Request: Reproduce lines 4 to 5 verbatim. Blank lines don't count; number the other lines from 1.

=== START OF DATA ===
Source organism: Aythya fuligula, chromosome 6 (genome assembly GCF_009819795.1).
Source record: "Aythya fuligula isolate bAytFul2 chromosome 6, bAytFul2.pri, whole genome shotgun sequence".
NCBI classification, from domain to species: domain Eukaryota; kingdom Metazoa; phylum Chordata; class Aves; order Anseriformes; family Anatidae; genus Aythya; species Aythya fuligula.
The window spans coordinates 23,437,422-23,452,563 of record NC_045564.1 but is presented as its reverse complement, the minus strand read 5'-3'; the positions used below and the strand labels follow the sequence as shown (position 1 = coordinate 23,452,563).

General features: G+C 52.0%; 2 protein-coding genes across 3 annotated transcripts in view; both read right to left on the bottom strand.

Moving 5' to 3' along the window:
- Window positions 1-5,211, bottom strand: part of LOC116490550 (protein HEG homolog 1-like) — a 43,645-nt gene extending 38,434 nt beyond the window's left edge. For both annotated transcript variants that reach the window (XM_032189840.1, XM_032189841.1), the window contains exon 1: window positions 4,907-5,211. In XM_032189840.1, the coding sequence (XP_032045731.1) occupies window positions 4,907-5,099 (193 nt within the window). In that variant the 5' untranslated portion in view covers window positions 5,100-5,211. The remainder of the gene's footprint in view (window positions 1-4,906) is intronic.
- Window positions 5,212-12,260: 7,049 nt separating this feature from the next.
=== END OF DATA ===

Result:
The window spans coordinates 23,437,422-23,452,563 of record NC_045564.1 but is presented as its reverse complement, the minus strand read 5'-3'; the positions used below and the strand labels follow the sequence as shown (position 1 = coordinate 23,452,563).

General features: G+C 52.0%; 2 protein-coding genes across 3 annotated transcripts in view; both read right to left on the bottom strand.